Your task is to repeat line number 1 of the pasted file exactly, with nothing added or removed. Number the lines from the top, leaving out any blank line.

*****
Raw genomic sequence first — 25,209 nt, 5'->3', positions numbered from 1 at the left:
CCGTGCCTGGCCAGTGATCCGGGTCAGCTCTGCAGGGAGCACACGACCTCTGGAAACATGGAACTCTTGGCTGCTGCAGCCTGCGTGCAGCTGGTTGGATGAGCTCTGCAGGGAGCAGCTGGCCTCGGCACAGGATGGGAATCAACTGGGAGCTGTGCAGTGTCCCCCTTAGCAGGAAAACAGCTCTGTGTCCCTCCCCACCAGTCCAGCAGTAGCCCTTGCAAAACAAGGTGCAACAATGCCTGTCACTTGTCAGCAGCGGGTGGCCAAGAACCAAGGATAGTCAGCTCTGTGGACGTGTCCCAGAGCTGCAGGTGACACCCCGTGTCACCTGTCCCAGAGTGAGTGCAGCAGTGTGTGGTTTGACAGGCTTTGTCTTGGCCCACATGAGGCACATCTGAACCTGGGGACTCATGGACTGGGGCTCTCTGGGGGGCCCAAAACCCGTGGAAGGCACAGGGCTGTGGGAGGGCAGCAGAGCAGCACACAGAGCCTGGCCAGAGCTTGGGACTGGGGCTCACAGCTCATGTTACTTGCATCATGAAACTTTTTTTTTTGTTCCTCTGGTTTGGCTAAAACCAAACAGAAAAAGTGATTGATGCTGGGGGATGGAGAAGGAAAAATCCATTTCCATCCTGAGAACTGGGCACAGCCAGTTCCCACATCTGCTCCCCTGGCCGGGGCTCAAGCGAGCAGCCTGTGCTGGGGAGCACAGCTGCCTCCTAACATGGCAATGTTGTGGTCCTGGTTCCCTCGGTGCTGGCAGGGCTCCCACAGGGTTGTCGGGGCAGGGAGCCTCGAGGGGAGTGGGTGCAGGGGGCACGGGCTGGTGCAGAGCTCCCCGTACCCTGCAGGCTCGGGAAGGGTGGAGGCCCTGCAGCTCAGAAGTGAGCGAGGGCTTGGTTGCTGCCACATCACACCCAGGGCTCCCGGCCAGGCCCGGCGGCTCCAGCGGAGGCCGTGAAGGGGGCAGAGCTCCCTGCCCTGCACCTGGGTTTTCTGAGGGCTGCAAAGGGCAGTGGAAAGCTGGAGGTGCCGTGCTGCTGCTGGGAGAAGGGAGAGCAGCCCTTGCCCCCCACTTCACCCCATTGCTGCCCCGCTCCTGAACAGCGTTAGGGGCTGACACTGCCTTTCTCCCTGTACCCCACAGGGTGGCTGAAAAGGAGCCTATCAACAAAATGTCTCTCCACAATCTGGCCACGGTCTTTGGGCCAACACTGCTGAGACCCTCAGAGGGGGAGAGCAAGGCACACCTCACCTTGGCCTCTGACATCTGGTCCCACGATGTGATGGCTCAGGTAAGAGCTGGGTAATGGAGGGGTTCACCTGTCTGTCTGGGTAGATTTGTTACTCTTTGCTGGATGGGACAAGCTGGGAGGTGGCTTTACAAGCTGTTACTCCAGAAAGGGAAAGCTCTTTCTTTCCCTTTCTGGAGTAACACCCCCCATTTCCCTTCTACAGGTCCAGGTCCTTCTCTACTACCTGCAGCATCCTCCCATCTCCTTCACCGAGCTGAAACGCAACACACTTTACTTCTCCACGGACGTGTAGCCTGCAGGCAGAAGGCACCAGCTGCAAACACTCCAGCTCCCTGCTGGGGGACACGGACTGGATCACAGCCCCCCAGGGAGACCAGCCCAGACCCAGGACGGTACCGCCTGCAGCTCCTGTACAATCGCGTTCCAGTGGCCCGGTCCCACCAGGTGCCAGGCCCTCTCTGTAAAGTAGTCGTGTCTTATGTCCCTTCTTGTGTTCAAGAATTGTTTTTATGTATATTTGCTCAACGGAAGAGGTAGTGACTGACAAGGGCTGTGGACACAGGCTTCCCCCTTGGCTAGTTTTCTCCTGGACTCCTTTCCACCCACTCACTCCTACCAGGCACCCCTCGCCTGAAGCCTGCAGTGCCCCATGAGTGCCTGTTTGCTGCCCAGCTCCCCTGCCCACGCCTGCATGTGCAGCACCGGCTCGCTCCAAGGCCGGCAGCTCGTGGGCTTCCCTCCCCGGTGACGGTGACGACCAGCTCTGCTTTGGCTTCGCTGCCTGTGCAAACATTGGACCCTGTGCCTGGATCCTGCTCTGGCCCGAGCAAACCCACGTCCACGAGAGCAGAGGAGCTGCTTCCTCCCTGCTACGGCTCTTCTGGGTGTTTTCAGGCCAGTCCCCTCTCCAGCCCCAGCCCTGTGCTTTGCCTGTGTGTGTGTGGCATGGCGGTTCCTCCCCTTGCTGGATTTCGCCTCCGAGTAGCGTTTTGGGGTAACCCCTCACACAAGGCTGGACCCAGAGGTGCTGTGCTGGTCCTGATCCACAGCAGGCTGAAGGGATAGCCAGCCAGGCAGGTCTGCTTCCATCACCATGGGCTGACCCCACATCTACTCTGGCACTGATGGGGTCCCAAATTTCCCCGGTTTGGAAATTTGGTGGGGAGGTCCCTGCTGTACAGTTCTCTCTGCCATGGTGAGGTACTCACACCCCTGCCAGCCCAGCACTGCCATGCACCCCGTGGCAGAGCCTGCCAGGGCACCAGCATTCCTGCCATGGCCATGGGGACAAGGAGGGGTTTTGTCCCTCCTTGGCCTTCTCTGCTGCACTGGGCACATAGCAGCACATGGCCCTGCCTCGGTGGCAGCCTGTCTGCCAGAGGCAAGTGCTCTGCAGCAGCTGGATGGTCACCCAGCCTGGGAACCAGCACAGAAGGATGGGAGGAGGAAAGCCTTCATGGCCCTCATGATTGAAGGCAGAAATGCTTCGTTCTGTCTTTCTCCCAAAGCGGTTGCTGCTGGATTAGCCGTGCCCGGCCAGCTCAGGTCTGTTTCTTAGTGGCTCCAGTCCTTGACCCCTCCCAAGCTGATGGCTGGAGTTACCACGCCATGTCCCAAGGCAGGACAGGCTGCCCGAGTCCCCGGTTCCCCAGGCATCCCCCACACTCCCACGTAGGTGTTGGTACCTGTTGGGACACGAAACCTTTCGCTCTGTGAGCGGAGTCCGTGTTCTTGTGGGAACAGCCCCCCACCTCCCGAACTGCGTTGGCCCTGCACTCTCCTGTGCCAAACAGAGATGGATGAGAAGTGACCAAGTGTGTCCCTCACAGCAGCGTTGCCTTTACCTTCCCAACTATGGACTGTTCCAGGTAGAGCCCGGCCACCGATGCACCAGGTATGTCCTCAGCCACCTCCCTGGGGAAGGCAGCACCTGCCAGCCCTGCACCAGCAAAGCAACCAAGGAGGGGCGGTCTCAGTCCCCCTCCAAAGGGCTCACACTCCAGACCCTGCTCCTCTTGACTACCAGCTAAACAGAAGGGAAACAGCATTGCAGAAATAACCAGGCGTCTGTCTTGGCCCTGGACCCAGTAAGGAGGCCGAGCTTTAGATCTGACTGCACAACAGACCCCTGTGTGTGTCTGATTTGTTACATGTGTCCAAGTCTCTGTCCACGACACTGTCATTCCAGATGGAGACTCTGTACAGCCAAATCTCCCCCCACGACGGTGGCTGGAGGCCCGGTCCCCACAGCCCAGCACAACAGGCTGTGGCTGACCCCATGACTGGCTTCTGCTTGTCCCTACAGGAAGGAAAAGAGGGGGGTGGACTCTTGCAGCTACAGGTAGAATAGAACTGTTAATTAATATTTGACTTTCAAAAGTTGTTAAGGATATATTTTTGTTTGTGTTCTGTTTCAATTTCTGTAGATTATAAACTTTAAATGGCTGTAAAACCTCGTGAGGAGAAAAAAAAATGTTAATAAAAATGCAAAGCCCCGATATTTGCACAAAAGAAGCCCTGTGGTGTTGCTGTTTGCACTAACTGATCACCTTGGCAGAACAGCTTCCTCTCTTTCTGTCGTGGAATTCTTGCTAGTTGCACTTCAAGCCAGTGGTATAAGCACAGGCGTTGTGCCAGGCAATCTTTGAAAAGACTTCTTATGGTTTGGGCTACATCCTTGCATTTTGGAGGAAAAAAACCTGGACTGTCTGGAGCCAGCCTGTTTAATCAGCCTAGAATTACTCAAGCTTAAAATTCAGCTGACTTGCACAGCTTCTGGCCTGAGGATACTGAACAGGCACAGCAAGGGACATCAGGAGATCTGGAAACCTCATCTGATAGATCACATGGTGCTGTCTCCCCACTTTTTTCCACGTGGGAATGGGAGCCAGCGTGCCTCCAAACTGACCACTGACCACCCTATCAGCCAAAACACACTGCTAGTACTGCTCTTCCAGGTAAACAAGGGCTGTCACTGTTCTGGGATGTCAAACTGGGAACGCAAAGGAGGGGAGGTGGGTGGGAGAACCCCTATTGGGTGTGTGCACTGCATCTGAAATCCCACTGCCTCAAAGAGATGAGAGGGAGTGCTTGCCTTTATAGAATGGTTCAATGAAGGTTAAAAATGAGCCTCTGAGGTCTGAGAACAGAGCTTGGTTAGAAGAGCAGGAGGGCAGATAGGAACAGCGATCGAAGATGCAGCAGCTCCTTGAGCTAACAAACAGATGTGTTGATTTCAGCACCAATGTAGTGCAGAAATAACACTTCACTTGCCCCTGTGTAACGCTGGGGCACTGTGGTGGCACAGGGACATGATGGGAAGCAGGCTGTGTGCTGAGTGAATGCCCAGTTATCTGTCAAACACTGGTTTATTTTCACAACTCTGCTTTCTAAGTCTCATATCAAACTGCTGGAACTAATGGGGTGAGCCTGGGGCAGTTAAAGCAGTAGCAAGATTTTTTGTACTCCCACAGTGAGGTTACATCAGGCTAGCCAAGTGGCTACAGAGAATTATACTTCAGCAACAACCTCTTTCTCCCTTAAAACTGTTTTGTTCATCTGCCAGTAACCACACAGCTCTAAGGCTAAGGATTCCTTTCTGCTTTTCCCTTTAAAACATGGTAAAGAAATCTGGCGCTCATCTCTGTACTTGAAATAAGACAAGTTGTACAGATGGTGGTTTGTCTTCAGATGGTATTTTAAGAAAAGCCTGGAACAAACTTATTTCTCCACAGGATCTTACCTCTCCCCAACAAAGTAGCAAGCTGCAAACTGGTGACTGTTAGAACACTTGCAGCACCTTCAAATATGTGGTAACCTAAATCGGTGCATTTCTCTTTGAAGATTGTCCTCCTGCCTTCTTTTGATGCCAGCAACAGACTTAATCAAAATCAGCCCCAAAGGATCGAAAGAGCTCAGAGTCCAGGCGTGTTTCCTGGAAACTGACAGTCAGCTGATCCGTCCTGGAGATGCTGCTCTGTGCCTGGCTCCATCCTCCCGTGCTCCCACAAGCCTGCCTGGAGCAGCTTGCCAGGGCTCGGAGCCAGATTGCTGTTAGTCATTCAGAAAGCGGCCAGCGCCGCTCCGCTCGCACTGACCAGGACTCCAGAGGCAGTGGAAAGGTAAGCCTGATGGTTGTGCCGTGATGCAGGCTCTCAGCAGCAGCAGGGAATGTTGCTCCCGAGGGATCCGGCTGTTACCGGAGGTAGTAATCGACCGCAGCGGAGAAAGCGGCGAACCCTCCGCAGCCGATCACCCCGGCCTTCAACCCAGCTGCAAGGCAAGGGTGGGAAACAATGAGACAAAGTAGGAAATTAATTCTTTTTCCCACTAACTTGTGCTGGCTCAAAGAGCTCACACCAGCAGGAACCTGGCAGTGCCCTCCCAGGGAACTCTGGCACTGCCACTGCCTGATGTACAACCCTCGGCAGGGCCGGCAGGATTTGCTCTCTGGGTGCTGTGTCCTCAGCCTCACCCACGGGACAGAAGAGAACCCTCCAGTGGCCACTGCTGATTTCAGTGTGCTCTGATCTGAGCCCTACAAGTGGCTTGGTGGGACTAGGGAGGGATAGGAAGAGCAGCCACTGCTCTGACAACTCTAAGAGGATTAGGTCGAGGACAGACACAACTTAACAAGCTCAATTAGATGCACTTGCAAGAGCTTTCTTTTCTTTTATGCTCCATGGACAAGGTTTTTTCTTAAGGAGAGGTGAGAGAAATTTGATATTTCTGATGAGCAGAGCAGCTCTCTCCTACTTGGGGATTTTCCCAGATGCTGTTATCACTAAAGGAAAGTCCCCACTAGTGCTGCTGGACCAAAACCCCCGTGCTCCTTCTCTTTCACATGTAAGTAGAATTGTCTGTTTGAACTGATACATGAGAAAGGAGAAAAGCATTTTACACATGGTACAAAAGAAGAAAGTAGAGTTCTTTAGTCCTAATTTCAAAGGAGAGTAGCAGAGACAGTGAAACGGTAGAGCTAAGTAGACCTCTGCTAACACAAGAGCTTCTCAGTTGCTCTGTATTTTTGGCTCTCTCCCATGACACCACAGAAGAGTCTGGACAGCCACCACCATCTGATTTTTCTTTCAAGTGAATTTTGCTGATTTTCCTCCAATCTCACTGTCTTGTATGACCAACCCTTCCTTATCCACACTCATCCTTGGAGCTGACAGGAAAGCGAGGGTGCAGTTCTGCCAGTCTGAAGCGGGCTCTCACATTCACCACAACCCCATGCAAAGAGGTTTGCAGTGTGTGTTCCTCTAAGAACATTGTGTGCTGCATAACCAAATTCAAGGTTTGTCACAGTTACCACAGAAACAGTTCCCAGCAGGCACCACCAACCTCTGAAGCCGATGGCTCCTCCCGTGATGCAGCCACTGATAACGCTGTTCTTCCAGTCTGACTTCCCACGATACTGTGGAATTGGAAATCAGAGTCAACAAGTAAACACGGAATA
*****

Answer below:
Raw genomic sequence first — 25,209 nt, 5'->3', positions numbered from 1 at the left: